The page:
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Farming Is Stressful!

County Agent News
Dan Folske
May 13, 2018

Farming Is Stressful!

          Low prices, long hours, family disagreements, high debt loads, etc. farming can be very stressful. Farming is also dangerous. Farming ranks right with mining and the oilfield with high rates of fatalities and serious injuries.

          Where does that stress and danger lead? Unfortunately it often leads to suicide and possibly suicides disguised as farm accidents. According to the most recent data available from the CDC (Center For Disease Control) suicide rates in rural areas are nearly double that of urban areas (20 per 100,000 people in rural counties compared to 11.1 per 100,000 in urban areas). And if we compare the suicide rate for farmers to the national average for total US population (14 per 100,000 in 2017) the number is even worse. The most recent published statistics for farm related suicides is from 2012. That data lists a farm suicide rate of  84.5 per 100,00 for individuals with Agricultural occupations (Agricultural occupations include farming, ranching, fishing, and forestry).  That rate is over six times the national average and far above any other occupation.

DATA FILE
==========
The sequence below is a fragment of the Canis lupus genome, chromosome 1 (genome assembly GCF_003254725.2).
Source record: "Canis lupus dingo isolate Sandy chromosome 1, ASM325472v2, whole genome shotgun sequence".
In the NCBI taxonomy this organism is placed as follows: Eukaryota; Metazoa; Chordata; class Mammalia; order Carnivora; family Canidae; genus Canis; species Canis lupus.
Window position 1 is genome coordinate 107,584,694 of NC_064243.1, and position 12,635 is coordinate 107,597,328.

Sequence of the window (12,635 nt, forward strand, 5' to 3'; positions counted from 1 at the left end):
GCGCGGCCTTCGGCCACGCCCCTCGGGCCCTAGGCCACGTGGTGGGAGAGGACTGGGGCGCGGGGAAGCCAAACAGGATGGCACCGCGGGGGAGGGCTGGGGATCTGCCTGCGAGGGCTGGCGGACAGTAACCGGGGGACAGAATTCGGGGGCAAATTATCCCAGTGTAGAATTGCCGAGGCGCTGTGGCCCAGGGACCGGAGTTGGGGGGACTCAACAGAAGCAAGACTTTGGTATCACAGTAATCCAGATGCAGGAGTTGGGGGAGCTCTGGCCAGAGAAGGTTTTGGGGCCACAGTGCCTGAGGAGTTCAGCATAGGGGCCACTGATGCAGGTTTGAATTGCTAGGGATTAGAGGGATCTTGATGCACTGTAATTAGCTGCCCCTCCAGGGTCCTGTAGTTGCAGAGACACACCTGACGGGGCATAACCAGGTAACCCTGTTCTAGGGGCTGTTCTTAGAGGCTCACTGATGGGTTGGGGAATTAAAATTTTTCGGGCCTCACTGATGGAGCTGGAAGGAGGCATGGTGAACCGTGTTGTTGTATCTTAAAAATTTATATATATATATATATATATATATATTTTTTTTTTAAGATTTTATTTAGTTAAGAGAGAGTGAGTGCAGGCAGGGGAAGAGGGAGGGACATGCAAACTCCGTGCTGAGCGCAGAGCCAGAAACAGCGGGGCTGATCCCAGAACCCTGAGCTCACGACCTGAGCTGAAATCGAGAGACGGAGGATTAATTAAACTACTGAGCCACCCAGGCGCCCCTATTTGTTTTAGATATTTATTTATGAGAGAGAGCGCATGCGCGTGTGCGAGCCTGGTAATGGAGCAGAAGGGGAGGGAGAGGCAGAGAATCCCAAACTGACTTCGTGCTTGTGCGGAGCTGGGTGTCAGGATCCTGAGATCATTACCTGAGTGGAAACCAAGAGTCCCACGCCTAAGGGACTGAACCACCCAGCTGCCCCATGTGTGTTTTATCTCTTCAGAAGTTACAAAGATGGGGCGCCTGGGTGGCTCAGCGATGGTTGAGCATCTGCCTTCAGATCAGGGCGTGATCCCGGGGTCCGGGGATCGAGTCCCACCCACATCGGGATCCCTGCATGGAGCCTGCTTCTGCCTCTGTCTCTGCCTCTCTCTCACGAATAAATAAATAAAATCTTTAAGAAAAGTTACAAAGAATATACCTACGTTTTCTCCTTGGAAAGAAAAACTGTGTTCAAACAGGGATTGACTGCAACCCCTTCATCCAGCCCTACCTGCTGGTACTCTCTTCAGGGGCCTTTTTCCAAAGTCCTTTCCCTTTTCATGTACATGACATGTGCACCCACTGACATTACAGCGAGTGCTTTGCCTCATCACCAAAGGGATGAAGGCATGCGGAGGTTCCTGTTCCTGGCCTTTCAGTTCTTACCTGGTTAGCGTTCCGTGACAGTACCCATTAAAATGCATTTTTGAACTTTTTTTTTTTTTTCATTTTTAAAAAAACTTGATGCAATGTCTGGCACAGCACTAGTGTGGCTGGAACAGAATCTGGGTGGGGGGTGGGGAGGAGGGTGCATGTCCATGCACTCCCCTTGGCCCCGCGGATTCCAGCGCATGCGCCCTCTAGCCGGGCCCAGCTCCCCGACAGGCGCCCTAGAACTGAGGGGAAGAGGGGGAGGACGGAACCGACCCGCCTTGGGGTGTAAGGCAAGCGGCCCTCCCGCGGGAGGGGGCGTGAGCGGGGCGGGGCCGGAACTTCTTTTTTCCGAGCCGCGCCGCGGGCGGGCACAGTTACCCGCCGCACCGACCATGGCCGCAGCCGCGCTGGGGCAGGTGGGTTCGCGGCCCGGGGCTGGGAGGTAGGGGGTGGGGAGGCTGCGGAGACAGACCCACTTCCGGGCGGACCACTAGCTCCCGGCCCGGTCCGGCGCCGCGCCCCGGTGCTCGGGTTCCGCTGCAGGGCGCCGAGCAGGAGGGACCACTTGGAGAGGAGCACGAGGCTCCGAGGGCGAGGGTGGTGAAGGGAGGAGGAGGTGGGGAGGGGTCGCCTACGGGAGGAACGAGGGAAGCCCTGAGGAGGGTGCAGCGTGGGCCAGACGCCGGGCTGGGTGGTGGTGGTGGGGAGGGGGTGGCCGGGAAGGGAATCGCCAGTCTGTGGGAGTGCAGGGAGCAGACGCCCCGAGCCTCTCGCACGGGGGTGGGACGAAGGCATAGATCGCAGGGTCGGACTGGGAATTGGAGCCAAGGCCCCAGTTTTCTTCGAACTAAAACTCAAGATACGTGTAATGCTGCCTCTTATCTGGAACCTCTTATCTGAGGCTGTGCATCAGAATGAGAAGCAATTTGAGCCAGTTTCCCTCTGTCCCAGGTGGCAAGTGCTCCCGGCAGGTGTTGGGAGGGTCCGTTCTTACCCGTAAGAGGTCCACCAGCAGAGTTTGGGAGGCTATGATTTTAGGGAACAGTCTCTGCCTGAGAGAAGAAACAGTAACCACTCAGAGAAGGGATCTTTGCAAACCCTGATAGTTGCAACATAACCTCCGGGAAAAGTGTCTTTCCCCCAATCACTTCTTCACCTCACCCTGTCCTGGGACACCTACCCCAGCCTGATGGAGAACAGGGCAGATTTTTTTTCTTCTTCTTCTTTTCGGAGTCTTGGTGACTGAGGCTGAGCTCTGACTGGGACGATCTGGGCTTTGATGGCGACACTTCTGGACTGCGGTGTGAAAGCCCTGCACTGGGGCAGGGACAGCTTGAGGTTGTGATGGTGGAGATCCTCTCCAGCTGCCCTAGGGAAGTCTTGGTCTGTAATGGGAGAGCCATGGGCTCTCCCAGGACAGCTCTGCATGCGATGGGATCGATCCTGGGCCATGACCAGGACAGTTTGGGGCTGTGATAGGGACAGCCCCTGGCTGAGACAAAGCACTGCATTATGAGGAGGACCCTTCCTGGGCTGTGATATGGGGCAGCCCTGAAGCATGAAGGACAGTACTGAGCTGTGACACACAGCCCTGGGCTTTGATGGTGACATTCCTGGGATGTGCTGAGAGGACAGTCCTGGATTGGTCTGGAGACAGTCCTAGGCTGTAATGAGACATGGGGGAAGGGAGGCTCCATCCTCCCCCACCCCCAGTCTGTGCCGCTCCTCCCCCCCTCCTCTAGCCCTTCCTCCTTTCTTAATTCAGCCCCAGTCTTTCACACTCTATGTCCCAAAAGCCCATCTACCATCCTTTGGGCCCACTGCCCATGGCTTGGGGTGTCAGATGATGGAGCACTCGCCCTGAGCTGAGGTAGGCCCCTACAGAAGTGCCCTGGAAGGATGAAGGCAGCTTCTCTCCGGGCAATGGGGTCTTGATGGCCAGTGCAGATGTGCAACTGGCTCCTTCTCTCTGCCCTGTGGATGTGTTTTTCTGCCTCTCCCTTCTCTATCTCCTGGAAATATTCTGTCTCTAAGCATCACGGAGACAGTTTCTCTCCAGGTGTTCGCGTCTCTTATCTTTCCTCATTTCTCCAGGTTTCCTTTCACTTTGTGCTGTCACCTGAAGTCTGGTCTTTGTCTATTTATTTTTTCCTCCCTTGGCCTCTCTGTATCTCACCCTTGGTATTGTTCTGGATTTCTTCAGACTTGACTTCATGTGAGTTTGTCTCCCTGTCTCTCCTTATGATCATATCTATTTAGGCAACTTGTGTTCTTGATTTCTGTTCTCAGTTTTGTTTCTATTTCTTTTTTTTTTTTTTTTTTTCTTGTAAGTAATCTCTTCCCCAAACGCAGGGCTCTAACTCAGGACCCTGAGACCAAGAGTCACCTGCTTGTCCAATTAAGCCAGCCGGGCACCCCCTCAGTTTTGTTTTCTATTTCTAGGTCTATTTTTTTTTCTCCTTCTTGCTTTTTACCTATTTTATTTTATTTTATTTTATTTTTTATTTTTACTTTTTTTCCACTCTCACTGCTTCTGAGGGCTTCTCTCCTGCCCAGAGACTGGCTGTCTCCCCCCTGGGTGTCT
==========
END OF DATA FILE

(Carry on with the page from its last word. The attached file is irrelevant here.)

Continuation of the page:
Some experts believe that the actual suicide rates in agriculture are higher than that be agricultural suicides are often disguised as accidents in these dangerous occupations.

          What can you do to cope with high stress levels or to help others?  You may want to watch a series of podcasts being published on the Red River Farm Network. This series of videos called TransFARMation has been put together with a grant from the Great Plains Center for Agricultural Health.

The first episode,  titled TransFARMation: How Not to Let the Farm Wreck Your Marriage was published April 3rd, 2019. It can be found online at: https://www.rrfn.com/podcast_category/transfarmation/ 

            Each subsequent episode can also be found on this site including:

 

If you or someone you know needs more information about dealing with stress dial  211 or call the National Suicide Prevention Lifeline: (800) 273-8255

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